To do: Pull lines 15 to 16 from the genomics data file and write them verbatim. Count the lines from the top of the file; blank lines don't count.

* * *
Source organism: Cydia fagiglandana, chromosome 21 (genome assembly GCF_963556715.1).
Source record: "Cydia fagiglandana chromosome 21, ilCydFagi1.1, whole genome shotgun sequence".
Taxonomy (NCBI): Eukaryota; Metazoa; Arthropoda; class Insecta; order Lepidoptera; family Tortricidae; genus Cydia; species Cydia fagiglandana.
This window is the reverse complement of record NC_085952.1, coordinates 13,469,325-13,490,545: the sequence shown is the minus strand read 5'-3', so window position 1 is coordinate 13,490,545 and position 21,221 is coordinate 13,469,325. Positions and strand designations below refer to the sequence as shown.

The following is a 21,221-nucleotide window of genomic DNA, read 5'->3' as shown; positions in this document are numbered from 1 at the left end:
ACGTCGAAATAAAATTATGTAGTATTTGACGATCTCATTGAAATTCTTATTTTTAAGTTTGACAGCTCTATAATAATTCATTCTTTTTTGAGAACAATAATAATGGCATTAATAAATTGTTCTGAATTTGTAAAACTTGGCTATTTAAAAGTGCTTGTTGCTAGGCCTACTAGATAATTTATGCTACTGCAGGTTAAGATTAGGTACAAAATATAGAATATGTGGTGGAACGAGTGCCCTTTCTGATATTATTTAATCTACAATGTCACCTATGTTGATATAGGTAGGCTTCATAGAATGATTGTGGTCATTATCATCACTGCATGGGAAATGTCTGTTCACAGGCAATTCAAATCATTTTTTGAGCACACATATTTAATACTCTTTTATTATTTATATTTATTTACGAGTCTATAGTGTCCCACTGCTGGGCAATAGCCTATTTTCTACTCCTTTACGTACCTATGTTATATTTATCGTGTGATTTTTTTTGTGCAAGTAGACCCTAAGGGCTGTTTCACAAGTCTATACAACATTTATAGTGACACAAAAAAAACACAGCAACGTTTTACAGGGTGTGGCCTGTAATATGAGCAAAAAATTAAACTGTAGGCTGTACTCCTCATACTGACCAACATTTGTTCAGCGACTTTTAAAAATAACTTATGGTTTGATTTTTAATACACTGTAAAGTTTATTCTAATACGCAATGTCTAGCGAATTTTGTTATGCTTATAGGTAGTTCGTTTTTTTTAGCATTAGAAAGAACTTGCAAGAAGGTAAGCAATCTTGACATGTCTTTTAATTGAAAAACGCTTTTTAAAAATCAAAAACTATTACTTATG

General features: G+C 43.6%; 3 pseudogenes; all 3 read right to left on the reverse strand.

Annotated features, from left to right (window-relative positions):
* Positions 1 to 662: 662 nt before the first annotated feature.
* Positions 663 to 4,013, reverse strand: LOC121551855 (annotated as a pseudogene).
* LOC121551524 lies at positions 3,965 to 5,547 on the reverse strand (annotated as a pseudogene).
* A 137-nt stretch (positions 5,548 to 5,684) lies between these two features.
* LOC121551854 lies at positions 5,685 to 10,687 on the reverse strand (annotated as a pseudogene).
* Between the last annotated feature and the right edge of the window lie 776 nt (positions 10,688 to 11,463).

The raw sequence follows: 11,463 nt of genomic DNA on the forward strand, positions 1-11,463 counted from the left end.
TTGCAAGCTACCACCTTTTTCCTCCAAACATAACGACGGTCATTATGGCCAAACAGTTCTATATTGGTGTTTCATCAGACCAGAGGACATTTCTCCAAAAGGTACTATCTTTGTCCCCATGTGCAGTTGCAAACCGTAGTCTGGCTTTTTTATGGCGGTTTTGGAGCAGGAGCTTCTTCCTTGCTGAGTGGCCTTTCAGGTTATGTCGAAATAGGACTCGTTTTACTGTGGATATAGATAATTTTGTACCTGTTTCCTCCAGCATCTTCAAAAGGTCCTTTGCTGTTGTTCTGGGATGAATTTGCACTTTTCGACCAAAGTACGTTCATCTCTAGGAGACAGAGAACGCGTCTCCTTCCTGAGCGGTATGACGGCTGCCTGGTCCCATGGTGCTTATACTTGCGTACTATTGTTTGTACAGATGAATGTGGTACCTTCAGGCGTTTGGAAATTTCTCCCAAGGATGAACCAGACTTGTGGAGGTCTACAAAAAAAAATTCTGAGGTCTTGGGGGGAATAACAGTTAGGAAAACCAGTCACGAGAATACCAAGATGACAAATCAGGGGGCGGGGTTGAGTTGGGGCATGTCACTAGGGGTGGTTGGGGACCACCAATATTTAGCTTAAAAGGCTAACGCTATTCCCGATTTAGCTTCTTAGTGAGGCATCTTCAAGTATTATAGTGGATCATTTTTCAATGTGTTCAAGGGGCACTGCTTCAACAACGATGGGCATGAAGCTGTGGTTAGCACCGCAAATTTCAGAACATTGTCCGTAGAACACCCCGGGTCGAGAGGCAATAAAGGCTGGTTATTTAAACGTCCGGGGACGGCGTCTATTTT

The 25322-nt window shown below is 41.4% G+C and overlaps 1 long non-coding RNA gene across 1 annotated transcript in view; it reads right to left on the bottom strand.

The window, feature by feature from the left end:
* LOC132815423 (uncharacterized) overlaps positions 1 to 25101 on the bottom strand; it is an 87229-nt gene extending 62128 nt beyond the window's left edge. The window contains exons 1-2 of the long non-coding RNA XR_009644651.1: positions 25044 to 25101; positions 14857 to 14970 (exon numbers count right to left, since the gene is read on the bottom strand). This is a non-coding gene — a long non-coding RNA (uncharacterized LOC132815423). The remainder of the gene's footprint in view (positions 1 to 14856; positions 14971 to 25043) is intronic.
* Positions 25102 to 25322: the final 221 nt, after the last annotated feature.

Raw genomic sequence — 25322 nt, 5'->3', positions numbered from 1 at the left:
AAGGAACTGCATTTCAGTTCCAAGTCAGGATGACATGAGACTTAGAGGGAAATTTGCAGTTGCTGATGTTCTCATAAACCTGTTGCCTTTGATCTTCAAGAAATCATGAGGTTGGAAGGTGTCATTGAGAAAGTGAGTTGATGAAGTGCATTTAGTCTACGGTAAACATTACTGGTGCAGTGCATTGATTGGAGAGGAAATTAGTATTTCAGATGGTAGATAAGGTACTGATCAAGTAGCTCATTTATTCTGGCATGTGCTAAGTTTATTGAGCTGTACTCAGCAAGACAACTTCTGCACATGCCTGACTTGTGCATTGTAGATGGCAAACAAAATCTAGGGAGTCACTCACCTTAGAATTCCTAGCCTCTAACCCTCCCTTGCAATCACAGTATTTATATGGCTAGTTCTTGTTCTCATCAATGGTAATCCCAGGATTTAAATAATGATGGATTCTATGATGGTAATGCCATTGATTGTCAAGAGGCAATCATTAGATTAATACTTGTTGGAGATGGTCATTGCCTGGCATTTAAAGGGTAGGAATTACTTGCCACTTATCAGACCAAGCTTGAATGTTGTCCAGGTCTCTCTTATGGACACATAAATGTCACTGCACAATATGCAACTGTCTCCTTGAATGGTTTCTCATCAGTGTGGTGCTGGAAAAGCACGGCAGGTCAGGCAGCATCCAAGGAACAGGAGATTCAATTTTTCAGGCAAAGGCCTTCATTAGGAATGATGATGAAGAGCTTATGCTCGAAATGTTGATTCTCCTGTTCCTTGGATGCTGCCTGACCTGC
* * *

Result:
The raw sequence follows: 11,463 nt of genomic DNA on the forward strand, positions 1-11,463 counted from the left end.
TTGCAAGCTACCACCTTTTTCCTCCAAACATAACGACGGTCATTATGGCCAAACAGTTCTATATTGGTGTTTCATCAGACCAGAGGACATTTCTCCAAAAGGTACTATCTTTGTCCCCATGTGCAGTTGCAAACCGTAGTCTGGCTTTTTTATGGCGGTTTTGGAGCAGGAGCTTCTTCCTTGCTGAGTGGCCTTTCAGGTTATGTCGAAATAGGACTCGTTTTACTGTGGATATAGATAATTTTGTACCTGTTTCCTCCAGCATCTTCAAAAGGTCCTTTGCTGTTGTTCTGGGATGAATTTGCACTTTTCGACCAAAGTACGTTCATCTCTAGGAGACAGAGAACGCGTCTCCTTCCTGAGCGGTATGACGGCTGCCTGGTCCCATGGTGCTTATACTTGCGTACTATTGTTTGTACAGATGAATGTGGTACCTTCAGGCGTTTGGAAATTTCTCCCAAGGATGAACCAGACTTGTGGAGGTCTACAAAAAAAAATTCTGAGGTCTTGGGGGGAATAACAGTTAGGAAAACCAGTCACGAGAATACCAAGATGACAAATCAGGGGGCGGGGTTGAGTTGGGGCATGTCACTAGGGGTGGTTGGGGACCACCAATATTTAGCTTAAAAGGCTAACGCTATTCCCGATTTAGCTTCTTAGTGAGGCATCTTCAAGTATTATAGTGGATCATTTTTCAATGTGTTCAAGGGGCACTGCTTCAACAACGATGGGCATGAAGCTGTGGTTAGCACCGCAAATTTCAGAACATTGTCCGTAGAACACCCCGGGTCGAGAGGCAATAAAGGCTGGTTATTTAAACGTCCGGGGACGGCGTCTATTTT